Russell is the breeder and co-owner of Sefton, who scored a decisive win in a $25,000 Rating 60 race over 2200m at Otaki on Wednesday of last week. He is also the breeder of Makbeel, who won a A$25,000 Rating 58 race over 1600m at Colac, in Australia, the previous Sunday.

Both horses are out the Zabeel mare Donna Jazz, who Russell bred in partnership with his brother Ken.

Donna Jazz was the winner of one race from only six starts and only left the two foals before she unfortunately died suddenly in 2020 when in-foal to Eminent.

She was out of the Redoutes Choice mare Dorotea Dior, who Chris and his brother Ken bought for $250,000 out of a 2009 Karaka sale.

Dorotea Dior was the winner of two races from the Hastings stable of Patrick Campbell before she was retired to stud, where she has produced the winners Maria Dior, Jonny Russ, O’Reilly’s Choice and Donna Beel.

But unfortunately she also died in October last year, after producing a filly foal by Vanbrugh.

It was a massive blow to Chris Russell’s thoroughbred breeding interests but fortunately, besides the Vanbrugh filly, he also has a yearling filly by Darci Brahma out of Dorotea Dior coming on.

“I have lost two of the best mares I’ve had in the last couple of years,” Russell said this week.

“It is pretty gut-wrenching when you lose the best but you have to keep going.”

“I have high hopes for Sefton. The way he runs and the times he runs tells me he has got something there.

“He had them all off the bit at the 600 at Otaki the other day and kept going right to the line.”

Russell, who races Sefton in partnership with the horse’s Hastings trainer John Bary, is adamant that the horse has to be ridden in or near the pace to produce his best.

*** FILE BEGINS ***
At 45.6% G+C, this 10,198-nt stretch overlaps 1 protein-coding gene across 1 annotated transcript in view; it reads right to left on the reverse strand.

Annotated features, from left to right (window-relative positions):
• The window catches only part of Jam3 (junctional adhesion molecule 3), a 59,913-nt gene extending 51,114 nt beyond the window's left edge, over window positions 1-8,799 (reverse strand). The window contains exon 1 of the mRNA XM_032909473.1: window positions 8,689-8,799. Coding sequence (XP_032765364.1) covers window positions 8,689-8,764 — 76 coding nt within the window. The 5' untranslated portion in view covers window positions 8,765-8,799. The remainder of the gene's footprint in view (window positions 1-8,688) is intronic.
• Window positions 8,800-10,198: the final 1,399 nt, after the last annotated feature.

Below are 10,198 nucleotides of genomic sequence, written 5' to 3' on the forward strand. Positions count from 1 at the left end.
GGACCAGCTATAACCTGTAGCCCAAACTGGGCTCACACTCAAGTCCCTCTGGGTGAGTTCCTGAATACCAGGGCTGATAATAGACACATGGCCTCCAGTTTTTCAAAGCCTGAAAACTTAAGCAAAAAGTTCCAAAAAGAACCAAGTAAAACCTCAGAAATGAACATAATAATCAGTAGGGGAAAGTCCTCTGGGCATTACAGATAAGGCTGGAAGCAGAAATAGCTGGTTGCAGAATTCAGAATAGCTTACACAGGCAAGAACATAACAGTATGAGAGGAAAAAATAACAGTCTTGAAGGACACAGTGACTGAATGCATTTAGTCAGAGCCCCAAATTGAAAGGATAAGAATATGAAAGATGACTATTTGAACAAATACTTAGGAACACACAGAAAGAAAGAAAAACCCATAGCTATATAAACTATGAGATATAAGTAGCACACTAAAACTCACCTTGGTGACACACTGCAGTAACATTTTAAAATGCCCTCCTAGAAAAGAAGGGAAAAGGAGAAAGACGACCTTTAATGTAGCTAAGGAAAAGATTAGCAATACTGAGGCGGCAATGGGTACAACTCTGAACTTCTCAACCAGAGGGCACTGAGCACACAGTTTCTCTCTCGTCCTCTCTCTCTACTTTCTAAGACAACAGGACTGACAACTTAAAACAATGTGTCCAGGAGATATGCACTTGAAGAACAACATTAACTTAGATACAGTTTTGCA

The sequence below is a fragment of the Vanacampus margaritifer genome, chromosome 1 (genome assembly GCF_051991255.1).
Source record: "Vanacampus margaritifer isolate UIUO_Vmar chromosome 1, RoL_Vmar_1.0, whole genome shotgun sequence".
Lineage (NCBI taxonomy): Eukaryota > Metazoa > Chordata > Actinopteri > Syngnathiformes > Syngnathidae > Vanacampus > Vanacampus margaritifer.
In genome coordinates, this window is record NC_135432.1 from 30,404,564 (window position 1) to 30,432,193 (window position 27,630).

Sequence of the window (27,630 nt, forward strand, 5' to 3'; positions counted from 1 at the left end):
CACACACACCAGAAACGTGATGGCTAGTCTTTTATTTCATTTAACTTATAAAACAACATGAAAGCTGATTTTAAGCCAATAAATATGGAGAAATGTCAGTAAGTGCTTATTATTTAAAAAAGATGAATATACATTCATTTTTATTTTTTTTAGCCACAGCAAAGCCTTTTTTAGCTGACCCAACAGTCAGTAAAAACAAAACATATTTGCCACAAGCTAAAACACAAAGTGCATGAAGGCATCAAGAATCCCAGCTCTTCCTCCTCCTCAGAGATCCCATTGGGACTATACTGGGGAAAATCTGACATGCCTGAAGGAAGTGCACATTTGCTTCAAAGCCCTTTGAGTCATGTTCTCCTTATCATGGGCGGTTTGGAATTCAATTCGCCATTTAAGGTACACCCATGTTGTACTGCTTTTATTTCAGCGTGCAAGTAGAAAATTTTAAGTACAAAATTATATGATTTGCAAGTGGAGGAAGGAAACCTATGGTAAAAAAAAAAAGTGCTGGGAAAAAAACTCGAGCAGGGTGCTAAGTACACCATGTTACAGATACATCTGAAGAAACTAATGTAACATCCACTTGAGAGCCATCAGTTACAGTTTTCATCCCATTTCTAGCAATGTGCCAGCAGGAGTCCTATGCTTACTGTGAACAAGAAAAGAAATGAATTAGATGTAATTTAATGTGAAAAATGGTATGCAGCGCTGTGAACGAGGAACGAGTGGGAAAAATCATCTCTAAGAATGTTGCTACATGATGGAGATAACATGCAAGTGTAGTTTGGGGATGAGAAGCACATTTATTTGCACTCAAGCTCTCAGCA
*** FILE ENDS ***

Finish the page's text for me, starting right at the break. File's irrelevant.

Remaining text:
“He led all the way when he won his first race over 2100m at Hastings last year and we have been waiting for him to be ridden like that ever since,” Russell added.

Experienced jockey Jonathan Riddell rode Sefton to win his maiden race and was again aboard at Otaki last week.

He settled the horse behind the tearaway pacemaker Stringline in what was a fast run race before moving up to join the leader approaching the home bend.

Sefton took over turning into the straight and kept up a strong run over the final stages to win by 1-3/4 lengths.

He will now back up from that win in another Rating 65 race over 2200m at Trentham today, where he has drawn barrier 10 and Jonathan Riddell again has the mount.

Russell initially raced Makbeel from John Bary’s Hastings stable with the horse recording two thirds from his first two starts before being transferred to an Australian stable.

He still owned the horse when he scored a 5-1/4 length win in a 1600m maiden race at Stoney Creek, in Victoria, in January last year but has since sold him to Pakenham trainer Reece Goodwin and he raced in his colours when he won last week.

Despite his setbacks in recent years, Russell still has a positive outlook with his thoroughbred interests.

“I think I’ve got the best crop of yearlings I’ve ever had, three fillies and two colts that look really good,” he said.